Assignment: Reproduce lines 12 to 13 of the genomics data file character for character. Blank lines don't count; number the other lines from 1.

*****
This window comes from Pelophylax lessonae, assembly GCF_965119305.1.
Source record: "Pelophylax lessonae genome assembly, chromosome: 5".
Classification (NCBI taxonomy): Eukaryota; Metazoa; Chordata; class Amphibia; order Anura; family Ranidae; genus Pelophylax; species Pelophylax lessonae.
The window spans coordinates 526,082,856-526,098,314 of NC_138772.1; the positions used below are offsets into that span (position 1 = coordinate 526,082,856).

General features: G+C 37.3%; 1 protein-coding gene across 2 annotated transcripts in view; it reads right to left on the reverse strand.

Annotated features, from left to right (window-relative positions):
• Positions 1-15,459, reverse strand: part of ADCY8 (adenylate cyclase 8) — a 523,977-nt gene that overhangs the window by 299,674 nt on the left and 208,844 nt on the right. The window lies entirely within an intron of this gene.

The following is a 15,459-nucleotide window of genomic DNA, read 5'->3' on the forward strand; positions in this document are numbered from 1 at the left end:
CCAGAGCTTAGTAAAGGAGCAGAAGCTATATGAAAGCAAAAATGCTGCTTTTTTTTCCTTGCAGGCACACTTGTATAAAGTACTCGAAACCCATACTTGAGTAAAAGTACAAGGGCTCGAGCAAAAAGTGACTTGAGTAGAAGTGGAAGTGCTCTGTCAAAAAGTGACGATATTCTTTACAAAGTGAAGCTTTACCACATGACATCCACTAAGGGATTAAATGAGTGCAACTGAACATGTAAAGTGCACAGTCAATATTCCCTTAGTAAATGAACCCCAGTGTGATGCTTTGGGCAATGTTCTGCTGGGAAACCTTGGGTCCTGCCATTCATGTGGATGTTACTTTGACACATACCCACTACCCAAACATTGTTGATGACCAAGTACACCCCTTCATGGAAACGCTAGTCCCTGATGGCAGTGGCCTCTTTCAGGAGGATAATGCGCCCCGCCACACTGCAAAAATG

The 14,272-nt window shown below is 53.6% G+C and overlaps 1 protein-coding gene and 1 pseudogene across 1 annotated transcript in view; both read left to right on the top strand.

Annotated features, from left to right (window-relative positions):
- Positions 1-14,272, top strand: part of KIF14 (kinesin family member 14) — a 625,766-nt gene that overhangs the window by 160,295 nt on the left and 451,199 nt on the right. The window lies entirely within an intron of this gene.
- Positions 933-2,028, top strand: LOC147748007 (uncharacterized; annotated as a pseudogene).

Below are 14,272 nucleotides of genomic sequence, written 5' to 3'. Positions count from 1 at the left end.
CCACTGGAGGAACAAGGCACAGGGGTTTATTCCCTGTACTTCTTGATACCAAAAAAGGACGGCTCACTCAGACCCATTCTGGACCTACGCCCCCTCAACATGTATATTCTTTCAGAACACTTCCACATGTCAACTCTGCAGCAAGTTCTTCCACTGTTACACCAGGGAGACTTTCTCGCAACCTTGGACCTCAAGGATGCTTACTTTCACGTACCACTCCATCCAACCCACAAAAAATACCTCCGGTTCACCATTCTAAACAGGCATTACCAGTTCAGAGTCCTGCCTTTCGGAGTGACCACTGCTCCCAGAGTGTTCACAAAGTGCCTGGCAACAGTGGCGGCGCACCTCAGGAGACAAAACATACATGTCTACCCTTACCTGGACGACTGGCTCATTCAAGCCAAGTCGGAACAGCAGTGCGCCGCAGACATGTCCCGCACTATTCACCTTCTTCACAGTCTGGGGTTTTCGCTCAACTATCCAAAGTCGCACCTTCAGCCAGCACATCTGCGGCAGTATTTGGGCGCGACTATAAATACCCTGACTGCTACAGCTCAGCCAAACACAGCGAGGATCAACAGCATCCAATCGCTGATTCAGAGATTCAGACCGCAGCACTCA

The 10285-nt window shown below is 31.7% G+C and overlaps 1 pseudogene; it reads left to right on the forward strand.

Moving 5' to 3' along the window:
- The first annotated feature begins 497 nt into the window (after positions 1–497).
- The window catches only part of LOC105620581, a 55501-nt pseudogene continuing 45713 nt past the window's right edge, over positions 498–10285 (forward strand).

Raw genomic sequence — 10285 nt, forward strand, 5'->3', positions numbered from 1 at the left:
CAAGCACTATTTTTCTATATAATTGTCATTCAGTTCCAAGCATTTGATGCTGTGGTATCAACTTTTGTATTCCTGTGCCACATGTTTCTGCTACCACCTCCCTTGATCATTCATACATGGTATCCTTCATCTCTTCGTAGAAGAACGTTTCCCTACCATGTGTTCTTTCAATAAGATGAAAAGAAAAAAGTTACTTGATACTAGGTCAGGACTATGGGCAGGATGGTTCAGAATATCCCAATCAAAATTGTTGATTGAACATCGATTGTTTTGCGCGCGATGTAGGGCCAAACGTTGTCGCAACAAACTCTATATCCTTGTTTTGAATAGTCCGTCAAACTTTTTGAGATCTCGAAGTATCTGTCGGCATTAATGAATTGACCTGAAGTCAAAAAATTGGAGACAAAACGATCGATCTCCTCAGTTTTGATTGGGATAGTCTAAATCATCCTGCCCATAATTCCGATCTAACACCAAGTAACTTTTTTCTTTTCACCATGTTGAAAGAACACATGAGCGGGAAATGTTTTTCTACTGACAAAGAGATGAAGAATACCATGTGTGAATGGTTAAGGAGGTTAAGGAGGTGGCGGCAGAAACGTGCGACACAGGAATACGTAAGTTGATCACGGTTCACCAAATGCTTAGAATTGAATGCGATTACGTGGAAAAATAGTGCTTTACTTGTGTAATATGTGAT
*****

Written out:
- Positions 1-14,272, top strand: part of KIF14 (kinesin family member 14) — a 625,766-nt gene that overhangs the window by 160,295 nt on the left and 451,199 nt on the right. The window lies entirely within an intron of this gene.
- Positions 933-2,028, top strand: LOC147748007 (uncharacterized; annotated as a pseudogene).